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To Find Out Which of the Five Alcohol’s Makes the Best Fuel To Heat Water.

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Introduction

Investigation Aim: The aim of this investigation is to find out which of the five alcohol's makes the best fuel to heat water. Background Knowledge: Combustion - This is when you set alight a fuel to react it with oxygen. Complete Combustion - This happens when all of the fuel is combusted with the oxygen. A large/unlimited supply of oxygen is needed for Complete Combustion to take place. Incomplete Combustion - This happens when only some of the fuel is combusted with the oxygen. A blockage of fresh oxygen has prevented all harmless carbon dioxide gas from being formed and some poisonous carbon monoxide is formed. Organic Fuels - These are natural stores of chemical energy. When they are set alight they give off carbon dioxide and water. For complete combustion there should be enough oxygen available for the fuel to react with. An Endothermic Reaction is when more energy is needed to break bonds between atoms than is released when new bonds are made. An Exothermic Reaction is when more energy is given out in bond forming when compared to the amount of energy taken in to break the bonds between each atom. Oxidation (combustion) is an Exothermic Reaction. Preliminary Work: Aim: To find out how much the temperature changes of water of volume 40cm3 in two minutes after being heated by ethanol. Method: We will use the following equipment: Ethanol Alcohol Burner Boiling Tube Clamp Stand Stop watch Measuring Cylinder Thermometer We will set up the equipment as shown: We will put the ethanol into the alcohol burner and set it alight. ...read more.

Middle

We are going to keep the lid on the top of the burner at all times so that no fuel is lost due to evaporation. We are going to change: The type of fuel. Prediction: We think that methanol will be the least efficient for heating water, alcohol out of the five I mentioned above. To prove my prediction we will calculate the amount of energy released ?H is when the alcohol reacts with oxygen. Methanol Reactants: energy is needed to break the bonds. We will use the following bond energies. C - H 412kJ/mol C - O 360kJ/mol O - H 463kJ/mol C = O 743kJ/mol O = O 496kJ/mol C - C 347kJ/mol (C-H x 3) + C-O + O-H + (O=O x 3/2) 1236 + 360 + 463 + 744 = 2803kJ/mol Products: energy is given out to form bonds. (4 x O-H) + (C=O x 2) (4 x 463) + (2 x 743) 1852 + 1486 =3338kJ/mol ?H = Reactants - Products. 2803 - 3338 = -535kJ/mol Ethanol Reactants: energy needed to break the bonds. (C-H x 5) + C-C + C-O + O-H + (O=O x 3) (5 x 412) + 347 + 360 + 463 + (3 x 496) = 2060 + 347 + 360 + 463 + 1488=4718kJ/mol Products: energy given out to form bonds. (6 x O-H) + (C=O x 4) (6 x 463) ...read more.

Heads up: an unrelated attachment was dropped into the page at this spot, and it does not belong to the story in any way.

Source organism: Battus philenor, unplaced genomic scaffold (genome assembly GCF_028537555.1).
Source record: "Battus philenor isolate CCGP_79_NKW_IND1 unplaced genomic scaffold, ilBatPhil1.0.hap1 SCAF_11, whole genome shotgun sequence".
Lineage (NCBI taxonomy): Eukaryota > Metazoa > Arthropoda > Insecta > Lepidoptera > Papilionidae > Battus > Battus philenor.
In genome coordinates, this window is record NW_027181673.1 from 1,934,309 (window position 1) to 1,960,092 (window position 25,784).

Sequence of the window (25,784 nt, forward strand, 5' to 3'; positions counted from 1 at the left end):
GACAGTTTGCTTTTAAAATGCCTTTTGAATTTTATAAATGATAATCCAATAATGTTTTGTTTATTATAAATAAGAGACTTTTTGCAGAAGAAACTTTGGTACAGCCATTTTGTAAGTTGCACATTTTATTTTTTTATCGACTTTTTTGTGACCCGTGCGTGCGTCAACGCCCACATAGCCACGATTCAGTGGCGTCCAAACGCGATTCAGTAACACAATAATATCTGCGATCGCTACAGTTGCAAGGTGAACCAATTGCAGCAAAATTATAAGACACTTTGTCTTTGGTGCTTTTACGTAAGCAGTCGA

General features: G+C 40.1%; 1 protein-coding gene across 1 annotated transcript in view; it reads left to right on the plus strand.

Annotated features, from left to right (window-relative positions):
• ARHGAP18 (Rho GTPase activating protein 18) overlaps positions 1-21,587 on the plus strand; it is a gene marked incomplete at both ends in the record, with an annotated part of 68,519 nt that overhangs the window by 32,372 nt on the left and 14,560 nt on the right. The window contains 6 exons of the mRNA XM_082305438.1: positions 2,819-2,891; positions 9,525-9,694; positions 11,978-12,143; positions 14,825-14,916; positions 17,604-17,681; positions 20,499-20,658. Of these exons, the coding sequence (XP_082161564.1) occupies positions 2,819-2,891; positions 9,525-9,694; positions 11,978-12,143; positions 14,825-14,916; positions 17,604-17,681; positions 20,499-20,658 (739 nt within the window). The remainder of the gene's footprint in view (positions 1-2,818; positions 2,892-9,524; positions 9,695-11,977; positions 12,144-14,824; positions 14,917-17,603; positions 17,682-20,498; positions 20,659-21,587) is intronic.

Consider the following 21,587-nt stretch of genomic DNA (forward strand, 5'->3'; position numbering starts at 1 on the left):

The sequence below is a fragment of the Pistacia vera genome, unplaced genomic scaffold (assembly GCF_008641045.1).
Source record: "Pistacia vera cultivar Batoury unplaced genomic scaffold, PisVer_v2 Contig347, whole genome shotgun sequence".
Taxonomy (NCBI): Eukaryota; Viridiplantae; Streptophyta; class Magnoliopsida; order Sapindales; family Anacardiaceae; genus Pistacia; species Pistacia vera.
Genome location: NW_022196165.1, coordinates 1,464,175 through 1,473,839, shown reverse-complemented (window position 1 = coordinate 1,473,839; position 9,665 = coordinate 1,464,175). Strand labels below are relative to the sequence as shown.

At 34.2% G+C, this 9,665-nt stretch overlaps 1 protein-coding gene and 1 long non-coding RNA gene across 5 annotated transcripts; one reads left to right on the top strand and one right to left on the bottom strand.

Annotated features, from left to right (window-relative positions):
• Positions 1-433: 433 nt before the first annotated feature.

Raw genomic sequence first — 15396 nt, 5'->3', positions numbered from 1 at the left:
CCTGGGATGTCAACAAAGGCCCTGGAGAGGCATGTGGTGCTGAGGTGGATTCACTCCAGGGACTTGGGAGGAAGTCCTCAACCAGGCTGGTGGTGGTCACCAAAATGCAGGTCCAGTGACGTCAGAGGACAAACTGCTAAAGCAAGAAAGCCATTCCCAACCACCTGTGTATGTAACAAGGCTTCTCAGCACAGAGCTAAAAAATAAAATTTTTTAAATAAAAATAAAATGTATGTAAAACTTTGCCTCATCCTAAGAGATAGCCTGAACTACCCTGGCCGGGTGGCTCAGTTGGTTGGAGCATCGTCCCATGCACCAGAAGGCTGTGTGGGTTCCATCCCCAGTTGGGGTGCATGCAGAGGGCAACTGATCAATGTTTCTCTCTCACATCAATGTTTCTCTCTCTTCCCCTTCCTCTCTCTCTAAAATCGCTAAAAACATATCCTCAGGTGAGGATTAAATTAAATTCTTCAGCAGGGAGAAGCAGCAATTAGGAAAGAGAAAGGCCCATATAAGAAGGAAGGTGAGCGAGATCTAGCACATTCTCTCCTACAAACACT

Conclusion

My graph shows that the smaller the alcohol, the less energy it gives out. Methanol needed the least energy to break the bonds but it only released a slightly bigger amount of energy when new bonds were formed. The larger the alcohol, the larger the differences in reactant and product energies and the more exothermic the reaction is. Evaluation: On my graph, the first four alcohols on my actual ?H line gave a good relationship between ?H and the amount of carbons. The butanol had a much higher ?H than expected. All my actual ?H was lower than my predicted ?H. This was because in my experiment energy was lost to the surroundings and not all of it was transferred to the water. I could try to improve the experiment to reduce energy loss by lowering the boiling tube so that it is closer to the flame or prevent the wick itself from being burned. Think that the butanol was higher than the others were because the experiment had to be done in a fume cabinet because of safety reasons. The fume cupboard takes out toxic gases and brings in more air. This could improve the rate of reaction, as there is more oxygen to be combusted and release more energy. The only way I could improve this test is by doing all of the alcohols experiments in the fume cupboard. To extend this experiment further I could look at other organic series to see if the same relationship between molecule size and ?H exists: e.g. Alkanes (Methane, Ethane and Propane). ...read more.

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